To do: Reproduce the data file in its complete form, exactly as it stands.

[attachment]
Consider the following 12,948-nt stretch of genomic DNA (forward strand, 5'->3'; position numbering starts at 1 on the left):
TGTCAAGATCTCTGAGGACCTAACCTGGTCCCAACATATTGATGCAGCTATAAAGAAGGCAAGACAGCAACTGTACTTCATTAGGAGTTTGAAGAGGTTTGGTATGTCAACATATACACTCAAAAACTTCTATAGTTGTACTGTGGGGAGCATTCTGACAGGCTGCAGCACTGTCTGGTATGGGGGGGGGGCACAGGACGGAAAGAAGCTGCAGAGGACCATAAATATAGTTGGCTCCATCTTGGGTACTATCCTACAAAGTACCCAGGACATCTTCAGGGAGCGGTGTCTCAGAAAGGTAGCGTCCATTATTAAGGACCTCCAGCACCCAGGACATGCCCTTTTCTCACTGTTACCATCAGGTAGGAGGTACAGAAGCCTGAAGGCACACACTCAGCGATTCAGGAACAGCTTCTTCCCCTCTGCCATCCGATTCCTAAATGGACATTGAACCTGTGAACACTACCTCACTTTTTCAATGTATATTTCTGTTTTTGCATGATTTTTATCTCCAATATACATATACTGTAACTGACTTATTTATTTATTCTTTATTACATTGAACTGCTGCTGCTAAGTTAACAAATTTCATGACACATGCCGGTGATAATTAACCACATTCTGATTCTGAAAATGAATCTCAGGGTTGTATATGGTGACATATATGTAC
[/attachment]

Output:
Consider the following 12,948-nt stretch of genomic DNA (forward strand, 5'->3'; position numbering starts at 1 on the left):
TGTCAAGATCTCTGAGGACCTAACCTGGTCCCAACATATTGATGCAGCTATAAAGAAGGCAAGACAGCAACTGTACTTCATTAGGAGTTTGAAGAGGTTTGGTATGTCAACATATACACTCAAAAACTTCTATAGTTGTACTGTGGGGAGCATTCTGACAGGCTGCAGCACTGTCTGGTATGGGGGGGGGGCACAGGACGGAAAGAAGCTGCAGAGGACCATAAATATAGTTGGCTCCATCTTGGGTACTATCCTACAAAGTACCCAGGACATCTTCAGGGAGCGGTGTCTCAGAAAGGTAGCGTCCATTATTAAGGACCTCCAGCACCCAGGACATGCCCTTTTCTCACTGTTACCATCAGGTAGGAGGTACAGAAGCCTGAAGGCACACACTCAGCGATTCAGGAACAGCTTCTTCCCCTCTGCCATCCGATTCCTAAATGGACATTGAACCTGTGAACACTACCTCACTTTTTCAATGTATATTTCTGTTTTTGCATGATTTTTATCTCCAATATACATATACTGTAACTGACTTATTTATTTATTCTTTATTACATTGAACTGCTGCTGCTAAGTTAACAAATTTCATGACACATGCCGGTGATAATTAACCACATTCTGATTCTGAAAATGAATCTCAGGGTTGTATATGGTGACATATATGTAC